HP has partnered with Montreal-based Lavergne Group to develop a method to use old plastic inkjet cartridges in molding new ones. Lavergne discovered that the plastic from water bottles, along with a secret mix of additives, would combine with plastic from many of HP’s inkjet cartridges and create a material close to virgin plastic. This material is being used in the existing manufacturing equipment designed for use with new raw materials. No expensive refitting is required.
Research began in 2000 and the first cartridge was produced in 2005. Since then, more than 1 billion inkjet cartridges have been manufactured with material from the closed-loop process.
Now the company has turned to the development of processes for recycling the polypropylene plastic used in some HP business printers’ ink reservoirs.
What happens to an inkjet cartridge after an eco-conscious user sends it back is shown in the bulleted paragraphs below.
• In North America, old inkjet cartridges arrive in a plant near Nashville, Tennessee. (HP services Europe and Asia from Germany.)
• Workers sort the returns by type and remove any foreign items that contaminate the feed stream. In the plant, all sorts of detritus (disintegrated or eroded matter) come out of the packages, including other brands of cartridges, and even old cell phones!
• The HP cartridges are then de-manufactured. This operation requires cartridge-specific equipment to dismember properly. But it is more environmentally friendly and yields 50% more usable materials than by merely shredding the used cartridges.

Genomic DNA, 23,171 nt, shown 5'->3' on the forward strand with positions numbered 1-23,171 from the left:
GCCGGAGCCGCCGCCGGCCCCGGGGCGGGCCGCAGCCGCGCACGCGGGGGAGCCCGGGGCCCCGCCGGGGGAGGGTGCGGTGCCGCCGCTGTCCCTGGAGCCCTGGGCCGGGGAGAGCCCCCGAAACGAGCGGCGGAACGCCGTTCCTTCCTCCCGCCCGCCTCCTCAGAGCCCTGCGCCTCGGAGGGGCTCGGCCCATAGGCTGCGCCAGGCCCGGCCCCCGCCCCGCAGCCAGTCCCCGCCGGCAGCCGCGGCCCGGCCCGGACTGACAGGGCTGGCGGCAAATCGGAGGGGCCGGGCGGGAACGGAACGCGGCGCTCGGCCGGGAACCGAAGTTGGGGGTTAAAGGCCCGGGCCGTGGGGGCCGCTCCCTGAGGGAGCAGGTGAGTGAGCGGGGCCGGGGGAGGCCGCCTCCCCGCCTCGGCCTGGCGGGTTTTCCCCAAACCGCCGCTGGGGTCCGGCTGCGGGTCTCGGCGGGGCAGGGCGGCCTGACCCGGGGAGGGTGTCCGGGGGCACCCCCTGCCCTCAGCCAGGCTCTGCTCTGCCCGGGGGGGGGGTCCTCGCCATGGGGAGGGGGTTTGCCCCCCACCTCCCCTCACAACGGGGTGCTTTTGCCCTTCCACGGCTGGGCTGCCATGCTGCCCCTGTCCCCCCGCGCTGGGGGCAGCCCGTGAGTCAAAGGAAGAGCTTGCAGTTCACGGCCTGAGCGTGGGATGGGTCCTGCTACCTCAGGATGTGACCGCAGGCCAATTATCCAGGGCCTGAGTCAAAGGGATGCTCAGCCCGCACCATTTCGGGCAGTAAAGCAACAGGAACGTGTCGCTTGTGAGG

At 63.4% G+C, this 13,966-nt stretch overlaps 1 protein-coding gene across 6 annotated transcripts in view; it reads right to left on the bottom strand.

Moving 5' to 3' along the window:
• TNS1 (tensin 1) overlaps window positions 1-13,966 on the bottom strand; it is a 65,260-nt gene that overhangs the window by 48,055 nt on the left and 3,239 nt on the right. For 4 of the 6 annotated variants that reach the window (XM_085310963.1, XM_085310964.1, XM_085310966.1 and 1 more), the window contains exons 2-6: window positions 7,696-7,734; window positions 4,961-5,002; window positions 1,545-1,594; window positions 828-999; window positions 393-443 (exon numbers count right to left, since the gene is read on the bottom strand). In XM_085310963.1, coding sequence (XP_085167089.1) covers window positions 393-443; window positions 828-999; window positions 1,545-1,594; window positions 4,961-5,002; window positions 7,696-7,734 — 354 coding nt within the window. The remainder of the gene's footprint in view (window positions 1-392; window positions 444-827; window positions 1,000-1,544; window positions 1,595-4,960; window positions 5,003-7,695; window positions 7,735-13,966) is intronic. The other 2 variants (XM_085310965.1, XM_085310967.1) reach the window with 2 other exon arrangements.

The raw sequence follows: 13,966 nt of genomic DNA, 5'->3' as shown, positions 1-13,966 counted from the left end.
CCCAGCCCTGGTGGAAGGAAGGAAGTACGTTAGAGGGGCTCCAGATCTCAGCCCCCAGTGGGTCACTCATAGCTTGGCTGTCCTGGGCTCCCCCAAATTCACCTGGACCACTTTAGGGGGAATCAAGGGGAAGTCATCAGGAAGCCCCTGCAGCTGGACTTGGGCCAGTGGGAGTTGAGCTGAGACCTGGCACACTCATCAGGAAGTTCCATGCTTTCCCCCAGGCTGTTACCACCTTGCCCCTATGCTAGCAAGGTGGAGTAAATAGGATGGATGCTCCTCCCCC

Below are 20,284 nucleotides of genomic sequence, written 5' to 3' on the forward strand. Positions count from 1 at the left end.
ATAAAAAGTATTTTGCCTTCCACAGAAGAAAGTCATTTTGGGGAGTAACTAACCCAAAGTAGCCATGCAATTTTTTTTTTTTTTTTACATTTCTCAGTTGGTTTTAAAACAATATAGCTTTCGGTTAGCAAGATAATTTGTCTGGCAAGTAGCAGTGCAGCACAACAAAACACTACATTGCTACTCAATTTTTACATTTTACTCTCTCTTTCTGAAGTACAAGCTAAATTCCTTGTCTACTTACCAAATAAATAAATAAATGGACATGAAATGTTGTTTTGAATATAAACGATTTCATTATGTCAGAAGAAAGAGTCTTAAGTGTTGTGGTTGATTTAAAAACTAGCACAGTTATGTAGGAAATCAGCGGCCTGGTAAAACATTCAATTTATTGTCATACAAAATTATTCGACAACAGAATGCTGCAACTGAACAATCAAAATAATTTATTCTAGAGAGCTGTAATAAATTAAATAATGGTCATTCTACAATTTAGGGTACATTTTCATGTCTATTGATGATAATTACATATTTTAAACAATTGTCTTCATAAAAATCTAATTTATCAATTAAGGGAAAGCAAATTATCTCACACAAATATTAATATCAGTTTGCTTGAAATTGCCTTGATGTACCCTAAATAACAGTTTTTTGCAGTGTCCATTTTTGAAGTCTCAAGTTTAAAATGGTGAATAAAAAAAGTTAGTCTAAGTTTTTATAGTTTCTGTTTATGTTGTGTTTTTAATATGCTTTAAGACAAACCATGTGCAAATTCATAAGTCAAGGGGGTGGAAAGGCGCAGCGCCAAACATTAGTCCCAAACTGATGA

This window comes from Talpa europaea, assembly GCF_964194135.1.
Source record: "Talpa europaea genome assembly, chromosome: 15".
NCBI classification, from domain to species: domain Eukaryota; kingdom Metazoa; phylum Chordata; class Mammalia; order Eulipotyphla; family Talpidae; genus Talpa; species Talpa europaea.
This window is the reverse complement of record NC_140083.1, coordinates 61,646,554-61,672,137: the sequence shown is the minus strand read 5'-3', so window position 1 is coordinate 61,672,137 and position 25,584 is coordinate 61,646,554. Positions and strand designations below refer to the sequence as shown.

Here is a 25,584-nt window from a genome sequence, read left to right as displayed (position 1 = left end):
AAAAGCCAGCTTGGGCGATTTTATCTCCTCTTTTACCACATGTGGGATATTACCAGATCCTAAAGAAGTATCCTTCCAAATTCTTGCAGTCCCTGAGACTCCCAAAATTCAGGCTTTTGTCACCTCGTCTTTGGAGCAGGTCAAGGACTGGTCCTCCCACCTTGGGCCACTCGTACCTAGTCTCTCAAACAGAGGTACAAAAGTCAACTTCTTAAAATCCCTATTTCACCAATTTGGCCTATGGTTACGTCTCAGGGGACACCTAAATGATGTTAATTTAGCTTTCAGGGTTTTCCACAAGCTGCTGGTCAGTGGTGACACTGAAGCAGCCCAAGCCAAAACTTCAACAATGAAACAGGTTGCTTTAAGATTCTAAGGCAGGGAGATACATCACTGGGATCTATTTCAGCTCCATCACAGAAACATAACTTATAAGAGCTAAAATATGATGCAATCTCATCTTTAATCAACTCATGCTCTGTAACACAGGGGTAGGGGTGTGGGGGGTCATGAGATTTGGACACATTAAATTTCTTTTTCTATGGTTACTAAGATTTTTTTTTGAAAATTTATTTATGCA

• Labels come off; the cartridges are disassembled, and the circuitry and foam holding the ink residue are separated from the plastic shell. HP is working on ways to recover the ink and foam, but at present they are simply trashed, with the metal sent to a smelter for reclamation.
• The plastic shells are then washed, shredded and sent off to the Lavergne plant in Montreal.
• There, the clean, shredded plastic first goes into a giant mixer, along with post-consumer plastic from water bottles, and the special additives. It tumbles for six hours to ensure each 20-ton batch is properly mixed before it heads off to an extruder. There, it is heated to 575 degrees Fahrenheit and forced through a stranding head to create more surface area for rapid cooling.
• Exiting the extruder, the strands go through a water trough for cooling.
• Next, they are crushed and sent through a demetalizer to removed anything that is not plastic. The material is recycled through this process up to four times to ensure the plastic is especially pure. Rejected material is not wasted, but is used for other purposes.
• Although usable plastic has been presumably made, the process isn’t complete. Samples from each batch are run through an injection molding machine, with outputs tested to ensure that they are up to ISO specifications. Lavergne says this step is typical in the virgin plastic world, but not in recycling.
• The company also performs additional tests to ensure the plastic can bear the high temperatures generated in a printhead.
• All tests having been passed, the recycled plastic heads off to be made into brand new inkjet cartridges that are destined to return some day for another recycling process.